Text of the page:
It was refreshing and reassuring to see the Home Office coming clean about the lessons learned from the failure last year if its Electronic Passport Application system. I can understand the argument for keeping gateway reviews confidential, i.e. that the reviewers might pull punches. But secrecy creates a climate of suspicion and leaves Government departments open to easy criticisms based on fear, uncertainty and doubt. So let’s hope we see more openness in future.
The lesson to be learned by all is that it’s false economy to skimp on testing. Because if the human factor is the soft underbelly of organisations then testing is certainly the Achille’s Heel. Yet few organisations get this. Too often sacrifices are made in the interest of hitting deadlines. But as I’ve said before, you can’t do it by luck and you certainly can’t by ignorance. It takes many times longer than the estimated life of the universe to test all permutations of program path or input and output space for even a relatively simple program. But the sooner errors are discovered then the less damage is done and the cheaper it is to correct them.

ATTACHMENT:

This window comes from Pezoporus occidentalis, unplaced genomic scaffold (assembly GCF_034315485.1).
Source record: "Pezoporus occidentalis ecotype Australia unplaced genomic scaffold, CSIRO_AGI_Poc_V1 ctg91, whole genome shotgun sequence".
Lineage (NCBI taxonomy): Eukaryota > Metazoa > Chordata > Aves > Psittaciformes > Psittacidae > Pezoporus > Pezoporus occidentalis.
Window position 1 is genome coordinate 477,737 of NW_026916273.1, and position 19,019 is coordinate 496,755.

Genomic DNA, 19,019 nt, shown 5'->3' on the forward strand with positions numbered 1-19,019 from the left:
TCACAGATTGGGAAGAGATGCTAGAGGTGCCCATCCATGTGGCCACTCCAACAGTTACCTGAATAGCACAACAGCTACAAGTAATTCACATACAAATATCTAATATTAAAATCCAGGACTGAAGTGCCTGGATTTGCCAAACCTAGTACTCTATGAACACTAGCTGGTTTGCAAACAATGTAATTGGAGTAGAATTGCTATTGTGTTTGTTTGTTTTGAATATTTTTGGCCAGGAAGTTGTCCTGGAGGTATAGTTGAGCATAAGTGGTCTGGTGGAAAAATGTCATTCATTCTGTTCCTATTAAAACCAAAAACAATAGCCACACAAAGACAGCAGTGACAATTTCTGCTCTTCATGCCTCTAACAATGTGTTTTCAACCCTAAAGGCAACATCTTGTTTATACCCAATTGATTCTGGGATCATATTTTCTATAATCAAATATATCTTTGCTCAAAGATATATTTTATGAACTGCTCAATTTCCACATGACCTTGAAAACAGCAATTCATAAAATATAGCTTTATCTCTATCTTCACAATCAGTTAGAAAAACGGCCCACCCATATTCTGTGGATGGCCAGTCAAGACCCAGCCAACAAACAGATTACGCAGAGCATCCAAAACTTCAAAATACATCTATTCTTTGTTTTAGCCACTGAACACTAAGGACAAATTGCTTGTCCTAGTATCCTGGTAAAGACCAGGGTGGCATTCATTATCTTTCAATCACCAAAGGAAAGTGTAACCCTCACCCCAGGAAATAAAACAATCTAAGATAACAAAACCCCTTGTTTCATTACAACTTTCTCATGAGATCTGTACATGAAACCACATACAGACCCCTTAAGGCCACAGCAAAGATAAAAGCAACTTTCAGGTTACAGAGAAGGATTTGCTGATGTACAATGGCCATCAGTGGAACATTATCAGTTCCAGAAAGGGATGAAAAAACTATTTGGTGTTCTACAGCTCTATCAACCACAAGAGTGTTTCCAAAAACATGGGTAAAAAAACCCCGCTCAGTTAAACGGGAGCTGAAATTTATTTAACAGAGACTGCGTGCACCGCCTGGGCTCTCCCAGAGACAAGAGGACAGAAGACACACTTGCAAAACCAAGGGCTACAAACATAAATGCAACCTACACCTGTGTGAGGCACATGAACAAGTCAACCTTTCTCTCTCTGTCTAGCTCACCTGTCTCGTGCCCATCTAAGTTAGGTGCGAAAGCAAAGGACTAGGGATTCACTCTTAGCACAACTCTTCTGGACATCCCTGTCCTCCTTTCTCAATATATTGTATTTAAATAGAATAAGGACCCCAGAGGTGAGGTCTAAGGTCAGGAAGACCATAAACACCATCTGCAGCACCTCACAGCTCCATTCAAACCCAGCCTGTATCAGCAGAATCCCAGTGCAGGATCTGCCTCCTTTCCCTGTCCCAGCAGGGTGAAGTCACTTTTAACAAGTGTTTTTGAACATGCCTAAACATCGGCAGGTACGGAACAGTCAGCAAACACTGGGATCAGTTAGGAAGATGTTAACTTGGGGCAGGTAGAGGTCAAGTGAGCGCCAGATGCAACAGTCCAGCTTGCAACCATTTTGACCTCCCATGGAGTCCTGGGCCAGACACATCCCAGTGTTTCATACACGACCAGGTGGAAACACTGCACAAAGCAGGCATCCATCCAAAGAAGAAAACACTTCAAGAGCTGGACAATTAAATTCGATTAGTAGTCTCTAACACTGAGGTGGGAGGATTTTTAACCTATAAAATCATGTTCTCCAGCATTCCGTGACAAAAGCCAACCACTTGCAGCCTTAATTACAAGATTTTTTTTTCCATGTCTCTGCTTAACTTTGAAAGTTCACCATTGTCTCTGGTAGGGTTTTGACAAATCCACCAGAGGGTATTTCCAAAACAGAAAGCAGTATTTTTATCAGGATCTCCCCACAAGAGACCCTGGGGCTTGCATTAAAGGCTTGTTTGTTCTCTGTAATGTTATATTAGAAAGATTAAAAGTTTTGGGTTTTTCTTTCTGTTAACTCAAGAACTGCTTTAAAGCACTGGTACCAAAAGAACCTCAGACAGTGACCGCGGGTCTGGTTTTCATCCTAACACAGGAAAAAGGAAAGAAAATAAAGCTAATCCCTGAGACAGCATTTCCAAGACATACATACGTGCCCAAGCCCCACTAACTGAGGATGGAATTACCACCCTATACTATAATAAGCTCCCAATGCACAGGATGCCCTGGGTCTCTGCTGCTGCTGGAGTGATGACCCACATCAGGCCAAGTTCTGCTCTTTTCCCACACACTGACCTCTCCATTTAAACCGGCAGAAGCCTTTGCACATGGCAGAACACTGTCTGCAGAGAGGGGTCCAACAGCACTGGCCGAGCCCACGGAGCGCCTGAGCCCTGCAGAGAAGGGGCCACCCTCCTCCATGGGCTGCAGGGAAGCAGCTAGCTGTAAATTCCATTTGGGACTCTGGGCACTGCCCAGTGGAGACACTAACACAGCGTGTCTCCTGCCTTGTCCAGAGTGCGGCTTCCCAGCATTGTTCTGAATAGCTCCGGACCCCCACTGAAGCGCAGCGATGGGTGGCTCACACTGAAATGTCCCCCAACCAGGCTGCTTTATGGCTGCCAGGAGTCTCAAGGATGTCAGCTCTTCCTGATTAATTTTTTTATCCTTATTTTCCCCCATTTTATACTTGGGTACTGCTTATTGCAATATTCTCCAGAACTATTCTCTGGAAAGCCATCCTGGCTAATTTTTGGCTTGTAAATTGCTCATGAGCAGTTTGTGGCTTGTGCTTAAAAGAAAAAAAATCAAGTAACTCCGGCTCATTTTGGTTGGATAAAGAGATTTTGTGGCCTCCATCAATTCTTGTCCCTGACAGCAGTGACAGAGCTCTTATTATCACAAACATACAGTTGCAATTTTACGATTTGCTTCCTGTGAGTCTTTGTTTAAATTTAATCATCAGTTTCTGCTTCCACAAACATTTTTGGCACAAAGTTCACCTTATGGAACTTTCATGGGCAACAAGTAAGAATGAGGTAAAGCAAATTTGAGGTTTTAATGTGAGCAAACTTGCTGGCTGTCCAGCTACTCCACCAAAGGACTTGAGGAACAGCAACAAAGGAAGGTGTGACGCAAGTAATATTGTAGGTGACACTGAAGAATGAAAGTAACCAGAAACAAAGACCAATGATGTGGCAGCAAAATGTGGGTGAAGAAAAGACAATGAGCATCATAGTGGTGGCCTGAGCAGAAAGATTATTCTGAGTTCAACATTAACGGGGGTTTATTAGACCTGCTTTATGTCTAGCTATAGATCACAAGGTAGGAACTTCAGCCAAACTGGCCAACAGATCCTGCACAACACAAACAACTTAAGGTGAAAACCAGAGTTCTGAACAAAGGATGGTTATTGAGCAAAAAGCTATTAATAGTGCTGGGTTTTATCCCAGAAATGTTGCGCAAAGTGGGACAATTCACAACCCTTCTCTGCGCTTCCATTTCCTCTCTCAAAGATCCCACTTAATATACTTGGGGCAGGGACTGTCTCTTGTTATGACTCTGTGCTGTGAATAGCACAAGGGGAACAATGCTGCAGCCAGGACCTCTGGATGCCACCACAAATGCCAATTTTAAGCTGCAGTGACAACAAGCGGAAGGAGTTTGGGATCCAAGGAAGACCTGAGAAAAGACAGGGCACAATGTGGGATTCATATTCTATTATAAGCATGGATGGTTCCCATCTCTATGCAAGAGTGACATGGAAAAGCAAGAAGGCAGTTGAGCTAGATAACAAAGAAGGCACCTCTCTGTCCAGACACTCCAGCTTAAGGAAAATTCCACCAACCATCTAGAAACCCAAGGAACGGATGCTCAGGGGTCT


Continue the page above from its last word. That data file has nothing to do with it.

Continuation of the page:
We need a lot more functional testing, security testing, usability testing, product testing, configuration testing and process testing. Yet I’ll wager that if you examine the IT policies and standards of any organisation the thinnest area will be testing. It’s quite remarkable that after half a century of professional business computing we still haven’t got the message.